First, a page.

By Todagia Kelola in Port Moresby
Papua New Guinea lawyer and businessman Paul Paraka has been found guilty of misappropriating K162 million (NZ$75 million) belonging to the state.
Criminal track judge Justice Teresa Berrigan, in a comprehensive and detailed judgment in 114 pages, found him guilty on all five charges laid against him by the state.
In summary, the state alleged that between 2007 and 2011 more than K162 million was paid by the Department of Finance to the ultimate benefit of the accused.
The money was paid to PKP nominees, a property investment company wholly owned and directed by Paraka or to the accounts of seven other law firms which were also named.
The money, according to the state, was paid through 65 cheques, ranging in value from about KI million to almost K5 million.
In every case, the law firms retained at least K30,000 to K50,000 and sometimes as much as K400,000 before almost immediately passing the proceeds on to PPL or PKP nominees.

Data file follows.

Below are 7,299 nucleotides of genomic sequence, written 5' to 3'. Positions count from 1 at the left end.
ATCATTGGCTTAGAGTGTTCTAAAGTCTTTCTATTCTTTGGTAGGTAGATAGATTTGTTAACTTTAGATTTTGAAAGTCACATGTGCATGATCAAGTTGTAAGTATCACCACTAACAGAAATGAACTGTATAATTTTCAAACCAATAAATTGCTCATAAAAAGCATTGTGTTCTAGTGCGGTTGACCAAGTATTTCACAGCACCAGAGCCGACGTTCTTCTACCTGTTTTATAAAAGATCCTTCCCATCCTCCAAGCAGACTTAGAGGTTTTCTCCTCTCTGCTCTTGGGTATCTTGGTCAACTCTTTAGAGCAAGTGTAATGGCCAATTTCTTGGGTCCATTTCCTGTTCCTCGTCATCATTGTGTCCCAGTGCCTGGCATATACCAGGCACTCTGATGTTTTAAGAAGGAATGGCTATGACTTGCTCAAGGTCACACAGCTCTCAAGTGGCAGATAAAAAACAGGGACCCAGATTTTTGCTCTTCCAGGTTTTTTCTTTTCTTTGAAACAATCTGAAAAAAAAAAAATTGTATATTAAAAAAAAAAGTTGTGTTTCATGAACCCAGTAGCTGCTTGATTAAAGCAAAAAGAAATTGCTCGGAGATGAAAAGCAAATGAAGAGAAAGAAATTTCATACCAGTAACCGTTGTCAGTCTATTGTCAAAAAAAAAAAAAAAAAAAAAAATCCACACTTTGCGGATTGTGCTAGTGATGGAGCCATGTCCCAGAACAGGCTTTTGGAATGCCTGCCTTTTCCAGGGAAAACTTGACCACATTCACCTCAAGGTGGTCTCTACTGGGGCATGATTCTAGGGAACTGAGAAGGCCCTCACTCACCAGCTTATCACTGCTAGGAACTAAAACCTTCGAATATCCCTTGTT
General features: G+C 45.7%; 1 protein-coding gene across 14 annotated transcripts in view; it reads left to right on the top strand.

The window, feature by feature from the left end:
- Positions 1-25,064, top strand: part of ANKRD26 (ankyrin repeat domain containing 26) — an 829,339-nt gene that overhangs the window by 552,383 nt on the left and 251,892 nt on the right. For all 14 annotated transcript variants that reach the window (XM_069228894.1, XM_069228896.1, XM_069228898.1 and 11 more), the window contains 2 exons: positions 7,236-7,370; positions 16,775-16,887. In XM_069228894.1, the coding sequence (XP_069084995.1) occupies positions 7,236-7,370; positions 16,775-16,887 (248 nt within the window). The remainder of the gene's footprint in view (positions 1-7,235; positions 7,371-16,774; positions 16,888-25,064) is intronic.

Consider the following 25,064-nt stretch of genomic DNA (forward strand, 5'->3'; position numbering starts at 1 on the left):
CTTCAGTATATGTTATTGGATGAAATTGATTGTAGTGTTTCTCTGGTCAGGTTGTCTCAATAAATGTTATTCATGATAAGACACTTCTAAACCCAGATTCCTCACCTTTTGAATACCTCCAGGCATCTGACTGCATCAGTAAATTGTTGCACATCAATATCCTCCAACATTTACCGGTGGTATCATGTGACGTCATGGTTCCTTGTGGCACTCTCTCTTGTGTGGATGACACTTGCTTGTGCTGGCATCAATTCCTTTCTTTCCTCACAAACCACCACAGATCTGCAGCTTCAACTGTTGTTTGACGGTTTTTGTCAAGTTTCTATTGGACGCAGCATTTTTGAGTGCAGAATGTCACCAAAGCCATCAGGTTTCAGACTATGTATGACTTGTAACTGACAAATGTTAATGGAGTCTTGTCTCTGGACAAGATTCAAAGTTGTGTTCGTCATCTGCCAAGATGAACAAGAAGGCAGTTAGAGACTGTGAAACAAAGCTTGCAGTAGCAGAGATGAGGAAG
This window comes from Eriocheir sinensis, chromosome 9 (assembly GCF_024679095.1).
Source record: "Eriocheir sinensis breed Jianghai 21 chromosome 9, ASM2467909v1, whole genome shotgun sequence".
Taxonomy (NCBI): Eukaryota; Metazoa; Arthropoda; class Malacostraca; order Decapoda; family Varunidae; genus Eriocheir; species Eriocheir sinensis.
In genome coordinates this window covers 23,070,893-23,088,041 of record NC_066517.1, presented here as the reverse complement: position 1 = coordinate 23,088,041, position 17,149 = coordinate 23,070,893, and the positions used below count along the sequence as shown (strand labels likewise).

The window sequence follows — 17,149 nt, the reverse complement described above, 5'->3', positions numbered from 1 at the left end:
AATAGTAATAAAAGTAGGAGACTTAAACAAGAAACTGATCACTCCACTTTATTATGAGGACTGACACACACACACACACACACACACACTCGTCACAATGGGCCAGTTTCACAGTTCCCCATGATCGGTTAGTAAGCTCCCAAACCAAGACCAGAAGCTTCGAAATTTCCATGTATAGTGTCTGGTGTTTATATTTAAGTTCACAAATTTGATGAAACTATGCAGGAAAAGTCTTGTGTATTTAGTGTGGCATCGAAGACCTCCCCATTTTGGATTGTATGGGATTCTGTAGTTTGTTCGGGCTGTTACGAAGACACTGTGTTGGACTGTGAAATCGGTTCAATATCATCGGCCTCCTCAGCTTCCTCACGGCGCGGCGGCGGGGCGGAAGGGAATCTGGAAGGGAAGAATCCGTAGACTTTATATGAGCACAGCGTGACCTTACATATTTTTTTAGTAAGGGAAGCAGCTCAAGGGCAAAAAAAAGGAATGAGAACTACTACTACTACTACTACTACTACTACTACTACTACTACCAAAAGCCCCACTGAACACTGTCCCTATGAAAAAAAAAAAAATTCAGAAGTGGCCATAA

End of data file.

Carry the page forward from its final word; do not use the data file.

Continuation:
In summary, cheques totalling the following sums were paid by the Department of Finance to PKP nominees and the seven law firms:
- K30,300,000 in 2007;
- K30,054,312.68 in 2008;
- K14,480,672.28 in 2009;
- K39,808,610 in 2010;
- K47,608,300 in 2011.
Paraka, who represented himself during the trial, said in a short statement after the court’s verdict: “The decision was a shocker and I will file an appeal during the week.
“There was no hard evidence from [the] Finance Department; hard copies of payments to those law firms were not produced in evidence by the prosecution.”
Accused conduct’s ‘dishonest’
Justice Berrigan, in giving the background of the case in her judgment, said the case had a lengthy history in the National Court with a number of challenges by the accused, which were all refused culminating in this trial.
She concluded that the accused’s conduct was dishonest according to the “standards of honest and reasonable people”.
“Over a period of five years the accused procured another person or persons to apply to his own use and the use of others more than K162 million to which he was not entitled.
“I am satisfied beyond reasonable doubt that having regard to the intelligence, education and experience of the accused, and the lengths taken by him to disguise the payments, that he appreciated at the time that he procured others to apply the property to his use and that what he was doing was dishonest according to those standards.
“There is no other rational inference. If required, this would establish the guilt of the accused pursuant to s7(4) of the Criminal Code.”
Todagia Kelola is a PNG Post-Courier reporter. Republished with permission.
Article by AsiaPacificReport.nz